And here's Jane Churchill who runs BookIt!, the whole children's book part of the festival. Talk about a massive job! Hurrah for Jane, the festival's been ace.

Back in the Green Room, we got to see amazing illustrator Emma Chichester Clark and writer Michael Morpurgo (who wrote War Horse). I love Emma's colour palettes and I switched from watercolours to inks when I found out those were what she was using.

I caught a glimpse of a gorgeous new book she had with her:

Check out this gorgeous double-page spread! I totally have to get a copy of this Pinocchio book.

Here's a video about how Emma made it:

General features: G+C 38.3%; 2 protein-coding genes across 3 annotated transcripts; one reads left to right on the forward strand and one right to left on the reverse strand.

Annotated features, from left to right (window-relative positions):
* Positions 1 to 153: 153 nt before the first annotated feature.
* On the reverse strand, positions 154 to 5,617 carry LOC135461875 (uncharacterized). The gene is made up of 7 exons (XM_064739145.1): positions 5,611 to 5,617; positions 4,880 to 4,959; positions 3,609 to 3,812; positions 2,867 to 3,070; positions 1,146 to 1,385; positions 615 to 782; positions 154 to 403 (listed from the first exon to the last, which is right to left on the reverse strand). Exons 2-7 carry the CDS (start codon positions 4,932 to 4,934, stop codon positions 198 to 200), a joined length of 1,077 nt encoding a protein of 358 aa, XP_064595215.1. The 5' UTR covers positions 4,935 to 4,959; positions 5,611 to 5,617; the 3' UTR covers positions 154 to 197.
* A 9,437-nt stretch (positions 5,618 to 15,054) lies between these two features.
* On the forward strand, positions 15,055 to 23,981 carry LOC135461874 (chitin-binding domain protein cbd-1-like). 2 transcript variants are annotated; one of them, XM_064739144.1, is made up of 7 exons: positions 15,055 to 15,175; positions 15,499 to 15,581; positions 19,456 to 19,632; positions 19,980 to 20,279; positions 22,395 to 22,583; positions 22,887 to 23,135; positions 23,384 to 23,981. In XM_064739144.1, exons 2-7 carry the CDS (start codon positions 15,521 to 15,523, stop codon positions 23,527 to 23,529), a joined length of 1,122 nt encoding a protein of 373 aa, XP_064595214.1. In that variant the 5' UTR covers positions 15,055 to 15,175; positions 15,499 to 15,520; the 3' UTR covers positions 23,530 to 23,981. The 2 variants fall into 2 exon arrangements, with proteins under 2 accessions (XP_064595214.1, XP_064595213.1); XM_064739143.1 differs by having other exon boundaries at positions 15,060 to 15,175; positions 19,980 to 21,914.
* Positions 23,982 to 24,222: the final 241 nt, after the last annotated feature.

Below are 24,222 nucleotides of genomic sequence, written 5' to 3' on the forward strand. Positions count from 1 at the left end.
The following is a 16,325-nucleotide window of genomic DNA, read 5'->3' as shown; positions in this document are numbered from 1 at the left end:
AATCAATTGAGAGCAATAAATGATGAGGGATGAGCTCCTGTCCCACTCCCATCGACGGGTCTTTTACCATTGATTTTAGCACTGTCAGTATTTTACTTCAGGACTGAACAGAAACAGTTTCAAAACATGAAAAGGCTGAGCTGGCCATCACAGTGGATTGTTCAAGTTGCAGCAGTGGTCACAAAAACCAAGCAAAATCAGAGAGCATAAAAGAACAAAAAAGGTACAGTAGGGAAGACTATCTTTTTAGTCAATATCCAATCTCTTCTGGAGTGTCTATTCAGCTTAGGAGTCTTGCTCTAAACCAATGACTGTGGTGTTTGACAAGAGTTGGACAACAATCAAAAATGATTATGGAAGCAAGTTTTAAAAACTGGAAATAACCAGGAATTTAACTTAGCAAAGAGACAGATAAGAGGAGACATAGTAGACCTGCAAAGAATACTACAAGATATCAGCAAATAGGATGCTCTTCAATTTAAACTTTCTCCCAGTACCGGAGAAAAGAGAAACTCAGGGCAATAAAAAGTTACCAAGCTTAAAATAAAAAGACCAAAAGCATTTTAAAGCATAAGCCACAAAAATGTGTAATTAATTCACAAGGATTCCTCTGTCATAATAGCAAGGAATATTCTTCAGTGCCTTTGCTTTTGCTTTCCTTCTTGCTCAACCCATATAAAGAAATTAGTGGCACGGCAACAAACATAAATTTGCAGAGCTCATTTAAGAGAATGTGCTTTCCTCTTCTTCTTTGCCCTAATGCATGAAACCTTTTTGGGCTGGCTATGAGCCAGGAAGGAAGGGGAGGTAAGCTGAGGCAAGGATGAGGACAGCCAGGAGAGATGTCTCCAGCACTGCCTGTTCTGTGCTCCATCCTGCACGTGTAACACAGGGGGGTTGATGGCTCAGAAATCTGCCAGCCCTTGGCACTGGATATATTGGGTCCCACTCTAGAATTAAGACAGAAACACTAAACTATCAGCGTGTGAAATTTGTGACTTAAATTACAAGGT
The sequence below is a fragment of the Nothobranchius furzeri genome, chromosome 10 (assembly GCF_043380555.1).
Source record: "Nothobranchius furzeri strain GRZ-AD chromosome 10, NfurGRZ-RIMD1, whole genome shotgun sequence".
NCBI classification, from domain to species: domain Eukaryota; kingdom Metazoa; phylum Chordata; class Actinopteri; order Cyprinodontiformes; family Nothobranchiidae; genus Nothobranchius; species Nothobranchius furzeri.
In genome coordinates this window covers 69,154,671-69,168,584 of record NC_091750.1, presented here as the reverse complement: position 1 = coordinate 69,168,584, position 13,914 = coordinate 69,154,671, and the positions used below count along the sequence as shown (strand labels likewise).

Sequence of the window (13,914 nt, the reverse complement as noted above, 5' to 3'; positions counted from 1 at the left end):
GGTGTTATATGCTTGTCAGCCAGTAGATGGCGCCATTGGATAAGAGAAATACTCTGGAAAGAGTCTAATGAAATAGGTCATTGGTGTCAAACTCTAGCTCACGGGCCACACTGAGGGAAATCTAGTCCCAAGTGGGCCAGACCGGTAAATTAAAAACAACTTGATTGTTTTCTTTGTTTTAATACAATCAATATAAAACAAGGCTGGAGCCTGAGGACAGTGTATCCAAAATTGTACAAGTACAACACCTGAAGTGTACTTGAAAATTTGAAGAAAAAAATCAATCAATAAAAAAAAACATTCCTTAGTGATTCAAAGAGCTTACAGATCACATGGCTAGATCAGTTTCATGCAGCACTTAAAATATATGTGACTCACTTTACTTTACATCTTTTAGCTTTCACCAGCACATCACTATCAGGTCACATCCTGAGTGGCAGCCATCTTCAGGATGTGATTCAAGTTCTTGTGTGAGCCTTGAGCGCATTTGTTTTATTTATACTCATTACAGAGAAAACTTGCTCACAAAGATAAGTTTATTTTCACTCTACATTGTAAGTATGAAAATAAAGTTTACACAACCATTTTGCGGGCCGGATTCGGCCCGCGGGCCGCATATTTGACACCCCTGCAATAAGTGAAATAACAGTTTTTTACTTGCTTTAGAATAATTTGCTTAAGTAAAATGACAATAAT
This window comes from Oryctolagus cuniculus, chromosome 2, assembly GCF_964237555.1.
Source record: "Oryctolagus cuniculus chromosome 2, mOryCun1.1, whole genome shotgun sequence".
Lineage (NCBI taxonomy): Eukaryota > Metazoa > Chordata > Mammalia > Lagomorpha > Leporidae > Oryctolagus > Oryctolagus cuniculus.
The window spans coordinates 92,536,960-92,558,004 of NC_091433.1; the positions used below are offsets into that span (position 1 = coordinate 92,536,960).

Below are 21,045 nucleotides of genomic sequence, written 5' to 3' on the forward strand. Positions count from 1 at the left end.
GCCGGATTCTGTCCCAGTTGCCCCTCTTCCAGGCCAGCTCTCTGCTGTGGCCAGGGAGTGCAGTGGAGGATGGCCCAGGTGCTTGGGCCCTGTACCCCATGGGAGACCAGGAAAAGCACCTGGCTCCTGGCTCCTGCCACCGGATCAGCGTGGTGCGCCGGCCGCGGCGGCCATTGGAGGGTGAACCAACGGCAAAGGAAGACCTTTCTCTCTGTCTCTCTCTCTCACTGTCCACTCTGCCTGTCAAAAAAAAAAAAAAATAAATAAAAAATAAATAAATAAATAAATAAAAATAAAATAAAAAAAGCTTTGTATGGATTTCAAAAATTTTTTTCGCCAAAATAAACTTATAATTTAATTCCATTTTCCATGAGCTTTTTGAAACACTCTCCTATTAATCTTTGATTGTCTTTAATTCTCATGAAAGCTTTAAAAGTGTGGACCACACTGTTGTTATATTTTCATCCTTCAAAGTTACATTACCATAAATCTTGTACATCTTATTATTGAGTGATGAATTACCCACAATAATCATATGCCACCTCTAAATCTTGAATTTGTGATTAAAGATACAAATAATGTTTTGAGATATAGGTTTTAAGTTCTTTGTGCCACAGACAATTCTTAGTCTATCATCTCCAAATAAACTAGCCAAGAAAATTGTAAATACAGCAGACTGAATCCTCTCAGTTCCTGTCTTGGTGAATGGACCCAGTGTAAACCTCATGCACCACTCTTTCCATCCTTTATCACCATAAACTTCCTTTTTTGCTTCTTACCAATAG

Direct YouTube link

After my Oliver and the Seawigs event, I led a Create Your Own Book two-hour workshop (still in full ballgown, there wasn't really time to change). I don't do this workshop very often because it's quite hard work and I have to bring along a lot of special supplies, which makes my suitcase quite heavy. Here are some sample covers I made the night before, so the participants could get an idea of what we'd be making.

We had a mixed group of children and adults and the results were great! The main focus of the workshop was FINISHING a whole book; lots of people get ideas for books, or start books, but very few people actually finish them. Here's one new author and me with our books.

We also talked about book design, and making our books jump off the shelf. Check out these bright front covers!